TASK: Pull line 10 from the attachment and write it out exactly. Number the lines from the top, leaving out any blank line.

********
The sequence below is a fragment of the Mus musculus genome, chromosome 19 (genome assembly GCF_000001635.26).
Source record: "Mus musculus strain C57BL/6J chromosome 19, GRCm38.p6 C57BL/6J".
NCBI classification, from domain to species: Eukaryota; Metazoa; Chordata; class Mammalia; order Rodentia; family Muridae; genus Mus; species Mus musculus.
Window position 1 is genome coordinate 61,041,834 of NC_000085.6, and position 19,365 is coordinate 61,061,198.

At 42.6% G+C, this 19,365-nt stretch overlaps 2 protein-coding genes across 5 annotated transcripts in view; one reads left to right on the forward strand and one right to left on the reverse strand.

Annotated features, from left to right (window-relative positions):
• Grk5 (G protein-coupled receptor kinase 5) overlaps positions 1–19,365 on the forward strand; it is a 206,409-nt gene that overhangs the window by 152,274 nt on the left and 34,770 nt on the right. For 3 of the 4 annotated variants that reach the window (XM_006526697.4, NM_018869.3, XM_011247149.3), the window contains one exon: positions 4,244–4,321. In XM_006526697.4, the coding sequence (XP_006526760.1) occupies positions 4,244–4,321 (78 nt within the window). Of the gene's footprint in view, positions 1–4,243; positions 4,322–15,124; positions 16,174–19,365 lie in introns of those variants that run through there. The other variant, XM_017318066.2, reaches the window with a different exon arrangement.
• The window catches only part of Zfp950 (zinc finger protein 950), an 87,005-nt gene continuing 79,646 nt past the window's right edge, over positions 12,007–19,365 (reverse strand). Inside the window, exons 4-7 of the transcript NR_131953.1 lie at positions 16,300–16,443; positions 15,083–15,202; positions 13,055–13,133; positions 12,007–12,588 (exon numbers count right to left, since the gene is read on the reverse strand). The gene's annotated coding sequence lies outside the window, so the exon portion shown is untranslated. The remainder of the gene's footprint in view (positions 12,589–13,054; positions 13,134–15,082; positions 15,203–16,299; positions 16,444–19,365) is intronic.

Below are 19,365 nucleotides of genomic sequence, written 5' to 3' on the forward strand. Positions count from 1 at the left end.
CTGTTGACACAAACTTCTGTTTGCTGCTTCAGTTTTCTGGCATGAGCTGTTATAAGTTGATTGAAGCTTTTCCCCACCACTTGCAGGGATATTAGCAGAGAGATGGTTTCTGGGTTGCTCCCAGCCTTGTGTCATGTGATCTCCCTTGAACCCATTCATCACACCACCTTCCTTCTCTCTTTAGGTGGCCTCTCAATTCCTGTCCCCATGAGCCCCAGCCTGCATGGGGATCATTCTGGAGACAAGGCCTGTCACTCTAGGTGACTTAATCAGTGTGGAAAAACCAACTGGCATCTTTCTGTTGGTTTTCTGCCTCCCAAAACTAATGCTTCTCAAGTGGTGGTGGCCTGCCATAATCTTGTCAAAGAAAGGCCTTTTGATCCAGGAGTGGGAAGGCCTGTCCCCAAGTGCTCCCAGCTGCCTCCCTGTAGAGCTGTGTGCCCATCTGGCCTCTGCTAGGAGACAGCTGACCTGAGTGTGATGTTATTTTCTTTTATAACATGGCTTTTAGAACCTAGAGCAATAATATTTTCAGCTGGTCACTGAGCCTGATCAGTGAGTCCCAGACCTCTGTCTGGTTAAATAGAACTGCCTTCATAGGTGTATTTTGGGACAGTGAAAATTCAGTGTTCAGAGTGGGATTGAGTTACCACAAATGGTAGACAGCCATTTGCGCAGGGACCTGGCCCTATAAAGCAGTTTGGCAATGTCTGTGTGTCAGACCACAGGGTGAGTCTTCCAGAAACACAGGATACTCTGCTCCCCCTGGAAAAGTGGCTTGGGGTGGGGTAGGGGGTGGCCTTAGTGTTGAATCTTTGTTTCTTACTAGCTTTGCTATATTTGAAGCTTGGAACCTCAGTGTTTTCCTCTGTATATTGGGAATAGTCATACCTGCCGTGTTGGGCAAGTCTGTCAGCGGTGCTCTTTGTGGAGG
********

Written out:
CTGTTGACACAAACTTCTGTTTGCTGCTTCAGTTTTCTGGCATGAGCTGTTATAAGTTGATTGAAGCTTTTCCCCACCACTTGCAGGGATATTAGCAGAGAGATGGTTTCTGGGTTGCTCCCAGCCTTGTGTCATGTGATCTCCCTTGAACCCATTCATCACACCACCTTCCTTCTCTCTTTAGGTGGCCTCTCAATTCCTGTCCCCATGAGCCCCAGCCTGCATGGGGATCATTCTGGAGACAAGGCCTGTCACTCTAGGTGACTTAATCAGTGTGGAAAAACCAACTGGCATCTTTCTGTTGGTTTTCTGCCTCCCAAAACTAATGCTTCTCAAGTGGTGGTGGCCTGCCATAATCTTGTCAAAGAAAGGCCTTTTGATCCAGGAGTGGGAAGGCCTGTCCCCAAGTGCTCCCAGCTGCCTCCCTGTAGAGCTGTGTGCCCATCTGGCCTCTGCTAGGAGACAGCTGACCTGAGTGTGATGTTATTTTCTTTTATAACATGGCTTTTAGAACCTAGAGCAATAATATTTTCAGCTGGTCACTGAGCCTGATCAGTGAGTCCCAGACCTCTGTCTGGTTAAATAGAACTGCCTTCATAGGTGTATTTTGGGACAGTGAAAATTCAGTGTTCAGAGTGGGATTGAGTTACCACAAATGGTAGACAGCCATTTGCGCAGGGACCTGGCCCTATAAAGCAGTTTGGCAATGTCTGTGTGTCAGACCACAGGGTGAGTCTTCCAGAAACACAGGATACTCTGCTCCCCCTGGAAAAGTGGCTTGGGGTGGGGTAGGGGGTGGCCTTAGTGTTGAATCTTTGTTTCTTACTAGCTTTGCTATATTTGAAGCTTGGAACCTCAGTGTTTTCCTCTGTATATTGGGAATAGTCATACCTGCCGTGTTGGGCAAGTCTGTCAGCGGTGCTCTTTGTGGAGG